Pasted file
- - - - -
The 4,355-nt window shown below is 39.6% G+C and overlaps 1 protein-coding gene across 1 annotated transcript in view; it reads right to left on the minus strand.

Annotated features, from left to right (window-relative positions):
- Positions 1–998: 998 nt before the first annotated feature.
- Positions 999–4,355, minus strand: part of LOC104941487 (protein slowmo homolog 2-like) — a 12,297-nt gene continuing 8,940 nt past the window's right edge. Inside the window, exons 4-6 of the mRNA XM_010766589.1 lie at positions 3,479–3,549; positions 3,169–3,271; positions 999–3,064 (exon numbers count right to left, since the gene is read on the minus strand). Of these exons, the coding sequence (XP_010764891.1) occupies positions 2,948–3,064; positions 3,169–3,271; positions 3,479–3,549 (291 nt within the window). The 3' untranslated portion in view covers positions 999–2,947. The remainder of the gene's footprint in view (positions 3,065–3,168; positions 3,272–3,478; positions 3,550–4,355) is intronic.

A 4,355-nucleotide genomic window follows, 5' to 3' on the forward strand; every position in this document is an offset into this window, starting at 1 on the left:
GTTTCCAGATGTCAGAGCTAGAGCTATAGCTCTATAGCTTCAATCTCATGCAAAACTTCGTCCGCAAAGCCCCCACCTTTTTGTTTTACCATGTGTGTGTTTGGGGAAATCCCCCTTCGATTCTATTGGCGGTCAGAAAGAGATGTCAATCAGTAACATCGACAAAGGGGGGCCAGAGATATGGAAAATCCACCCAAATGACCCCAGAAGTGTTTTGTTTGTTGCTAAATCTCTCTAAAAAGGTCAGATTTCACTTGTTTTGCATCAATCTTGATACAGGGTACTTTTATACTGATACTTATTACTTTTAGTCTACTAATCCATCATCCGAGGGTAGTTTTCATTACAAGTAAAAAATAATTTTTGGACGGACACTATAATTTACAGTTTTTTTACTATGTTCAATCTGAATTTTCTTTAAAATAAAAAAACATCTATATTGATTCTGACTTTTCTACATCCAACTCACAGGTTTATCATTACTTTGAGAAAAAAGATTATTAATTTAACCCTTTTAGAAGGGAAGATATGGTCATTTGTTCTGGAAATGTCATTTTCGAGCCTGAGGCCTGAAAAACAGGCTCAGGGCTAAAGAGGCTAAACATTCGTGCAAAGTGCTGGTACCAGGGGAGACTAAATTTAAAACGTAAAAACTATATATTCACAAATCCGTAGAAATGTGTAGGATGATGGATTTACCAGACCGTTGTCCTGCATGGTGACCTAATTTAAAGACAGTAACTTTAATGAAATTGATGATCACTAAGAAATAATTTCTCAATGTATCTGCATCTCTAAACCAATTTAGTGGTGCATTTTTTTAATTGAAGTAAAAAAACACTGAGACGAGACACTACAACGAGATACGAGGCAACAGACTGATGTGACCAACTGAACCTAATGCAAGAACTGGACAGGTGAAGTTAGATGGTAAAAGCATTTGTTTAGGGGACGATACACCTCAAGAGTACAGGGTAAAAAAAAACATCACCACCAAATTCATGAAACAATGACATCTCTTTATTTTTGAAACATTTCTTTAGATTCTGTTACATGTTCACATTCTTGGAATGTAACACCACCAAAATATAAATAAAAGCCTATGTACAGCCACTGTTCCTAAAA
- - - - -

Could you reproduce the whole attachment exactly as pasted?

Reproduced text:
The 4,355-nt window shown below is 39.6% G+C and overlaps 1 protein-coding gene across 1 annotated transcript in view; it reads right to left on the minus strand.

Annotated features, from left to right (window-relative positions):
- Positions 1–998: 998 nt before the first annotated feature.
- Positions 999–4,355, minus strand: part of LOC104941487 (protein slowmo homolog 2-like) — a 12,297-nt gene continuing 8,940 nt past the window's right edge. Inside the window, exons 4-6 of the mRNA XM_010766589.1 lie at positions 3,479–3,549; positions 3,169–3,271; positions 999–3,064 (exon numbers count right to left, since the gene is read on the minus strand). Of these exons, the coding sequence (XP_010764891.1) occupies positions 2,948–3,064; positions 3,169–3,271; positions 3,479–3,549 (291 nt within the window). The 3' untranslated portion in view covers positions 999–2,947. The remainder of the gene's footprint in view (positions 3,065–3,168; positions 3,272–3,478; positions 3,550–4,355) is intronic.

A 4,355-nucleotide genomic window follows, 5' to 3' on the forward strand; every position in this document is an offset into this window, starting at 1 on the left:
GTTTCCAGATGTCAGAGCTAGAGCTATAGCTCTATAGCTTCAATCTCATGCAAAACTTCGTCCGCAAAGCCCCCACCTTTTTGTTTTACCATGTGTGTGTTTGGGGAAATCCCCCTTCGATTCTATTGGCGGTCAGAAAGAGATGTCAATCAGTAACATCGACAAAGGGGGGCCAGAGATATGGAAAATCCACCCAAATGACCCCAGAAGTGTTTTGTTTGTTGCTAAATCTCTCTAAAAAGGTCAGATTTCACTTGTTTTGCATCAATCTTGATACAGGGTACTTTTATACTGATACTTATTACTTTTAGTCTACTAATCCATCATCCGAGGGTAGTTTTCATTACAAGTAAAAAATAATTTTTGGACGGACACTATAATTTACAGTTTTTTTACTATGTTCAATCTGAATTTTCTTTAAAATAAAAAAACATCTATATTGATTCTGACTTTTCTACATCCAACTCACAGGTTTATCATTACTTTGAGAAAAAAGATTATTAATTTAACCCTTTTAGAAGGGAAGATATGGTCATTTGTTCTGGAAATGTCATTTTCGAGCCTGAGGCCTGAAAAACAGGCTCAGGGCTAAAGAGGCTAAACATTCGTGCAAAGTGCTGGTACCAGGGGAGACTAAATTTAAAACGTAAAAACTATATATTCACAAATCCGTAGAAATGTGTAGGATGATGGATTTACCAGACCGTTGTCCTGCATGGTGACCTAATTTAAAGACAGTAACTTTAATGAAATTGATGATCACTAAGAAATAATTTCTCAATGTATCTGCATCTCTAAACCAATTTAGTGGTGCATTTTTTTAATTGAAGTAAAAAAACACTGAGACGAGACACTACAACGAGATACGAGGCAACAGACTGATGTGACCAACTGAACCTAATGCAAGAACTGGACAGGTGAAGTTAGATGGTAAAAGCATTTGTTTAGGGGACGATACACCTCAAGAGTACAGGGTAAAAAAAAACATCACCACCAAATTCATGAAACAATGACATCTCTTTATTTTTGAAACATTTCTTTAGATTCTGTTACATGTTCACATTCTTGGAATGTAACACCACCAAAATATAAATAAAAGCCTATGTACAGCCACTGTTCCTAAAA